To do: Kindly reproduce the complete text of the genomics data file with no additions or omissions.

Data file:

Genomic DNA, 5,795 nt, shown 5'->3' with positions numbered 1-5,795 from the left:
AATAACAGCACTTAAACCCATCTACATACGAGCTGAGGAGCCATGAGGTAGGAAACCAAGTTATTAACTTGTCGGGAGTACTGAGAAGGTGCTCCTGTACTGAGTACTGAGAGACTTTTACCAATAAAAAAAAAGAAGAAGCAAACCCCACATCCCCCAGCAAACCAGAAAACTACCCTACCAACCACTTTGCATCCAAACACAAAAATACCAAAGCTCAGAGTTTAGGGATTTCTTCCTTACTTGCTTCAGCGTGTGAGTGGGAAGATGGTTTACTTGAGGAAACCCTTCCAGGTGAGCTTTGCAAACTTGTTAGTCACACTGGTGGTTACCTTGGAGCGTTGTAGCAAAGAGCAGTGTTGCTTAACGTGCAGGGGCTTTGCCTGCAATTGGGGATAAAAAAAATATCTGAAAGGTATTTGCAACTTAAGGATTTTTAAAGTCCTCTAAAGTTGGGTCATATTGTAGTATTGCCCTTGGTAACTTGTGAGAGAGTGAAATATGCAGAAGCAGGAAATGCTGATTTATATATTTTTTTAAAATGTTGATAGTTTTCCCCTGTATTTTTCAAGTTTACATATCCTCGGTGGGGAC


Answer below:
Genomic DNA, 5,795 nt, shown 5'->3' with positions numbered 1-5,795 from the left:
AATAACAGCACTTAAACCCATCTACATACGAGCTGAGGAGCCATGAGGTAGGAAACCAAGTTATTAACTTGTCGGGAGTACTGAGAAGGTGCTCCTGTACTGAGTACTGAGAGACTTTTACCAATAAAAAAAAAGAAGAAGCAAACCCCACATCCCCCAGCAAACCAGAAAACTACCCTACCAACCACTTTGCATCCAAACACAAAAATACCAAAGCTCAGAGTTTAGGGATTTCTTCCTTACTTGCTTCAGCGTGTGAGTGGGAAGATGGTTTACTTGAGGAAACCCTTCCAGGTGAGCTTTGCAAACTTGTTAGTCACACTGGTGGTTACCTTGGAGCGTTGTAGCAAAGAGCAGTGTTGCTTAACGTGCAGGGGCTTTGCCTGCAATTGGGGATAAAAAAAATATCTGAAAGGTATTTGCAACTTAAGGATTTTTAAAGTCCTCTAAAGTTGGGTCATATTGTAGTATTGCCCTTGGTAACTTGTGAGAGAGTGAAATATGCAGAAGCAGGAAATGCTGATTTATATATTTTTTTAAAATGTTGATAGTTTTCCCCTGTATTTTTCAAGTTTACATATCCTCGGTGGGGAC